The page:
Point: This departure has been nicely developed, both in showing the unwavering bond between Amy and Rory and by exploring the perils/potential end points for companions. Amy and Rory had the chance to stay behind in Power of Three but didn’t take it—they couldn’t fully say goodbye either.
Counterpoint: Maybe it’s because their departure had already gotten a fair amount of press, but I couldn’t help but feel slightly manipulated at the end. There were a lot of hard emotional sucker punches, sure, and I totally felt them in the moment. But given that it all happened in one episode, and all in the last fifteen minutes or so, I now feel a bit rushed and cheated.
Point: The Weeping Angels are totally rad! And they’re back! With creepy cherubim and most importantly, the Statue of freakin’ Liberty!!
Counterpoint: Ok, Statue of Liberty Angel is a really good idea. Because people are always looking at her! And she’s huge! And such a landmark! What if some massive blackout happened and then when power came back she was just GONE? And then she reappears somewhere else completely, covering her eyes Angel-style, and masses of people flock to her out of curiosity, and the danger is that once she collects a large enough food supply of humans, the lights go out again and she will transport everyone back in time en masse? Or something. But having her clomp around Battery Park to just snarl in the background for a few frames? Waste of potential. No way she gets anywhere in the city because there are ALWAYS PEOPLE AROUND EVERYWHERE.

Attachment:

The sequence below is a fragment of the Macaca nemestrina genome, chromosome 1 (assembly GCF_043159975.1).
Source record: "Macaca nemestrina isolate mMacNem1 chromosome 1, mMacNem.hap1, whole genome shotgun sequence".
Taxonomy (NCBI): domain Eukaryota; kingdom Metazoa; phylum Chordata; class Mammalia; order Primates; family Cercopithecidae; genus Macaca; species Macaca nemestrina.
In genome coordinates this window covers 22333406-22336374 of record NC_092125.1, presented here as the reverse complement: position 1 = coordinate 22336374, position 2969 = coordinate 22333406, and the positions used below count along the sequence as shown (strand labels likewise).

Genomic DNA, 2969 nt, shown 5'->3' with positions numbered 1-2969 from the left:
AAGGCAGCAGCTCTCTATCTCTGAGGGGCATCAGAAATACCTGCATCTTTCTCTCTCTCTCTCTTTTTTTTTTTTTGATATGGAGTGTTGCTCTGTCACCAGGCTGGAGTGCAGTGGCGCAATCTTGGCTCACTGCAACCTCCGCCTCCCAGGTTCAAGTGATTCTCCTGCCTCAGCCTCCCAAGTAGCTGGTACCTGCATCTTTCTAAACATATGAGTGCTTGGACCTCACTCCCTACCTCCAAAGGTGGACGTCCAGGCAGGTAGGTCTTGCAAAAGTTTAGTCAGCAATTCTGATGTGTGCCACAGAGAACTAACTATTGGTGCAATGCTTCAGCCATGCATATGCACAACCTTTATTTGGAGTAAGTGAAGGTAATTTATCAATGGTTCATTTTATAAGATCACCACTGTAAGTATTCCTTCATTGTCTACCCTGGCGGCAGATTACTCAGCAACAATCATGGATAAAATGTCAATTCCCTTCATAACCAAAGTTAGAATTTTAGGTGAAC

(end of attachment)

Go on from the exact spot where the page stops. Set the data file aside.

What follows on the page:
Point: River Song was back in a strong way.
Counterpoint: Actually, I just have to agree with myself. I was not very happy with a lot of the River Song stuff from last season, but I liked her here.
I’m still so mixed up about it that all I can say is tears. Lots of tears and angst. And now an empty bottle of wine.
Thoughts? How will you suffer the Doctor Who void until Christmas? Was this the send-off Amy and Rory deserved? Is it time to suspiciously side-eye all statues you see for the next few weeks? Perhaps there is never a good way to write out companions. Hit me with your reactions below.
About the Contributor:
This post was written by Whovian extraordinaire Julie.